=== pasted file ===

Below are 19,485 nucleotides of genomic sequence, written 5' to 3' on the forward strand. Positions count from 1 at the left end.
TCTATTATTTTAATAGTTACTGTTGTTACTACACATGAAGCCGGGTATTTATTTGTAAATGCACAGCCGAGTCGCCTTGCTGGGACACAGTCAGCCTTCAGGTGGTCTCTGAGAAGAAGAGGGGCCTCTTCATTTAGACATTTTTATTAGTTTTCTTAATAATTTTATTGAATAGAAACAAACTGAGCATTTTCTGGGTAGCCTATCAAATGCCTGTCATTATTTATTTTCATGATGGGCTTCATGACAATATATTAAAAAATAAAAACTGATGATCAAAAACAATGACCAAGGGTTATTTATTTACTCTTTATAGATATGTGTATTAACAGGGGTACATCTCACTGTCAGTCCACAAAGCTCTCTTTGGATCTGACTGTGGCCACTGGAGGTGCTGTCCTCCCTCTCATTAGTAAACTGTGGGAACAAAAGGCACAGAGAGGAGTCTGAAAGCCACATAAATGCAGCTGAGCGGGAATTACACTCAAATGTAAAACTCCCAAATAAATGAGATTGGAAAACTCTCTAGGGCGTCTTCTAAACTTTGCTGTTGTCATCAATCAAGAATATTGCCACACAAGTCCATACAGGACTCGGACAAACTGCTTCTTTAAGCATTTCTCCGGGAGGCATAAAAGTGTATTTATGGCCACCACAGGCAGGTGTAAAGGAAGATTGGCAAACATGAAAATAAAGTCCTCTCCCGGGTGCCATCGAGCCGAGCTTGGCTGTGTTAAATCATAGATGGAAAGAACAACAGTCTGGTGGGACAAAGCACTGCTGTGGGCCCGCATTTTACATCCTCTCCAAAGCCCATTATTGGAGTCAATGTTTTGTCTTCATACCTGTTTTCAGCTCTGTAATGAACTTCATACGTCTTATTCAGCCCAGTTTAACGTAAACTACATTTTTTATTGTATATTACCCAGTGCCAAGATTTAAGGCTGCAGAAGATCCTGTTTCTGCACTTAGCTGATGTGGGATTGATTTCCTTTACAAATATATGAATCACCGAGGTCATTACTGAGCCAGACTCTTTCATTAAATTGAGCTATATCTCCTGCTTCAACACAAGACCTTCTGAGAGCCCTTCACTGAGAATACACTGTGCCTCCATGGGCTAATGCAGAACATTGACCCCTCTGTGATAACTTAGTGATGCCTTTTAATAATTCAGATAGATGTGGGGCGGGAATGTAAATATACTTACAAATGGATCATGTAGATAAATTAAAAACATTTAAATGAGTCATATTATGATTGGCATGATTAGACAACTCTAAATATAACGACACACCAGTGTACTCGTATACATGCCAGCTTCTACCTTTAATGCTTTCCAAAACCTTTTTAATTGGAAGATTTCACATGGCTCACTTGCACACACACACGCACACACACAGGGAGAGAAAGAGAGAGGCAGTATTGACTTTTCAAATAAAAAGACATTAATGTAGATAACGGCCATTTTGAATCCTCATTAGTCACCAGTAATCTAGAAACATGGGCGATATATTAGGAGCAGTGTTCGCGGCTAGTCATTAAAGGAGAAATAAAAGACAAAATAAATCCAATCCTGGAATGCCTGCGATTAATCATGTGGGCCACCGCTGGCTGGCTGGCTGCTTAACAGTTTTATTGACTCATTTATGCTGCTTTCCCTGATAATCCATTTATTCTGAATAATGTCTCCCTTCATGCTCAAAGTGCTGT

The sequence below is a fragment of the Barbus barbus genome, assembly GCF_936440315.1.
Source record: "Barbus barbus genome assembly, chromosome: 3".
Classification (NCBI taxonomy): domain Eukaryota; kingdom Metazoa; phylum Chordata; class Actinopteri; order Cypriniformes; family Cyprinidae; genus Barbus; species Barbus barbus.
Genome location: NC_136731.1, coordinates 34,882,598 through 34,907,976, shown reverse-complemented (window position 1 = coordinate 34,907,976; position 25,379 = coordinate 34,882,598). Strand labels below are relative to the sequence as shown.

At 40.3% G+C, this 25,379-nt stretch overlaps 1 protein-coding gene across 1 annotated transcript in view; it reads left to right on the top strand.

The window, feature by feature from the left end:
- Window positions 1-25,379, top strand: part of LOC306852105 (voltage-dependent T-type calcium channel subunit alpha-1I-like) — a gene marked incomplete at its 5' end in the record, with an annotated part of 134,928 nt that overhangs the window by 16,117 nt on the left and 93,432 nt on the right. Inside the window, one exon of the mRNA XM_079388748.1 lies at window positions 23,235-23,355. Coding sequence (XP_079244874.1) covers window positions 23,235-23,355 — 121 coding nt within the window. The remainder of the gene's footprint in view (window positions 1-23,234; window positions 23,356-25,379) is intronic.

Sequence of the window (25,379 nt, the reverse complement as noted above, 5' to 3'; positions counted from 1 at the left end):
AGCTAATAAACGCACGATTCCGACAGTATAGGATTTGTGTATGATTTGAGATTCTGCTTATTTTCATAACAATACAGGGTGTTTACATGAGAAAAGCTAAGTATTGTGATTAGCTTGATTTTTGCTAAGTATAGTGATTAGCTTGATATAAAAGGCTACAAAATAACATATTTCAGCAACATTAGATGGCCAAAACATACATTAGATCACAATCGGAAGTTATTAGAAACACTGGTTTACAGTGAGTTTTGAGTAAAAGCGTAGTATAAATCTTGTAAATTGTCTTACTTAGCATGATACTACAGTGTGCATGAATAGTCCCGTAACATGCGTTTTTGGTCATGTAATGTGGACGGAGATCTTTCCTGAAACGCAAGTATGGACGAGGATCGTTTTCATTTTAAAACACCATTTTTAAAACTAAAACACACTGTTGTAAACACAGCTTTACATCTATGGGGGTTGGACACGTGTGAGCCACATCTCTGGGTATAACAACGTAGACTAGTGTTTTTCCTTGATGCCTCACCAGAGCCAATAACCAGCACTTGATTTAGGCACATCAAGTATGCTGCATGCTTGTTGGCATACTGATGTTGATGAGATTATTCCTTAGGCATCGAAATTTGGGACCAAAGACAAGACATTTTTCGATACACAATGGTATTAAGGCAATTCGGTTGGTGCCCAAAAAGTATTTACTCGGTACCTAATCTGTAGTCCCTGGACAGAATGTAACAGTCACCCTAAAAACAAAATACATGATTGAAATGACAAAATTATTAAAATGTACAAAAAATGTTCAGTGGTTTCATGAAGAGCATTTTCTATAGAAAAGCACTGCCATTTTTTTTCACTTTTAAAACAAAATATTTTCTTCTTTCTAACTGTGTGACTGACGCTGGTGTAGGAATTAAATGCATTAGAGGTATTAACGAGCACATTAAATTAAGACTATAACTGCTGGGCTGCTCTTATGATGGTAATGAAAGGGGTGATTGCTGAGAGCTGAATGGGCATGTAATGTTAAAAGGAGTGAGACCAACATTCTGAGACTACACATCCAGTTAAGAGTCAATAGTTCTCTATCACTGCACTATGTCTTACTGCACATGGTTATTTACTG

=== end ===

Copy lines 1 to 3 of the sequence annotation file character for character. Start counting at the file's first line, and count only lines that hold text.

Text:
Below are 19,485 nucleotides of genomic sequence, written 5' to 3' on the forward strand. Positions count from 1 at the left end.
TCTATTATTTTAATAGTTACTGTTGTTACTACACATGAAGCCGGGTATTTATTTGTAAATGCACAGCCGAGTCGCCTTGCTGGGACACAGTCAGCCTTCAGGTGGTCTCTGAGAAGAAGAGGGGCCTCTTCATTTAGACATTTTTATTAGTTTTCTTAATAATTTTATTGAATAGAAACAAACTGAGCATTTTCTGGGTAGCCTATCAAATGCCTGTCATTATTTATTTTCATGATGGGCTTCATGACAATATATTAAAAAATAAAAACTGATGATCAAAAACAATGACCAAGGGTTATTTATTTACTCTTTATAGATATGTGTATTAACAGGGGTACATCTCACTGTCAGTCCACAAAGCTCTCTTTGGATCTGACTGTGGCCACTGGAGGTGCTGTCCTCCCTCTCATTAGTAAACTGTGGGAACAAAAGGCACAGAGAGGAGTCTGAAAGCCACATAAATGCAGCTGAGCGGGAATTACACTCAAATGTAAAACTCCCAAATAAATGAGATTGGAAAACTCTCTAGGGCGTCTTCTAAACTTTGCTGTTGTCATCAATCAAGAATATTGCCACACAAGTCCATACAGGACTCGGACAAACTGCTTCTTTAAGCATTTCTCCGGGAGGCATAAAAGTGTATTTATGGCCACCACAGGCAGGTGTAAAGGAAGATTGGCAAACATGAAAATAAAGTCCTCTCCCGGGTGCCATCGAGCCGAGCTTGGCTGTGTTAAATCATAGATGGAAAGAACAACAGTCTGGTGGGACAAAGCACTGCTGTGGGCCCGCATTTTACATCCTCTCCAAAGCCCATTATTGGAGTCAATGTTTTGTCTTCATACCTGTTTTCAGCTCTGTAATGAACTTCATACGTCTTATTCAGCCCAGTTTAACGTAAACTACATTTTTTATTGTATATTACCCAGTGCCAAGATTTAAGGCTGCAGAAGATCCTGTTTCTGCACTTAGCTGATGTGGGATTGATTTCCTTTACAAATATATGAATCACCGAGGTCATTACTGAGCCAGACTCTTTCATTAAATTGAGCTATATCTCCTGCTTCAACACAAGACCTTCTGAGAGCCCTTCACTGAGAATACACTGTGCCTCCATGGGCTAATGCAGAACATTGACCCCTCTGTGATAACTTAGTGATGCCTTTTAATAATTCAGATAGATGTGGGGCGGGAATGTAAATATACTTACAAATGGATCATGTAGATAAATTAAAAACATTTAAATGAGTCATATTATGATTGGCATGATTAGACAACTCTAAATATAACGACACACCAGTGTACTCGTATACATGCCAGCTTCTACCTTTAATGCTTTCCAAAACCTTTTTAATTGGAAGATTTCACATGGCTCACTTGCACACACACACGCACACACACAGGGAGAGAAAGAGAGAGGCAGTATTGACTTTTCAAATAAAAAGACATTAATGTAGATAACGGCCATTTTGAATCCTCATTAGTCACCAGTAATCTAGAAACATGGGCGATATATTAGGAGCAGTGTTCGCGGCTAGTCATTAAAGGAGAAATAAAAGACAAAATAAATCCAATCCTGGAATGCCTGCGATTAATCATGTGGGCCACCGCTGGCTGGCTGGCTGCTTAACAGTTTTATTGACTCATTTATGCTGCTTTCCCTGATAATCCATTTATTCTGAATAATGTCTCCCTTCATGCTCAAAGTGCTGT

The sequence below is a fragment of the Barbus barbus genome, assembly GCF_936440315.1.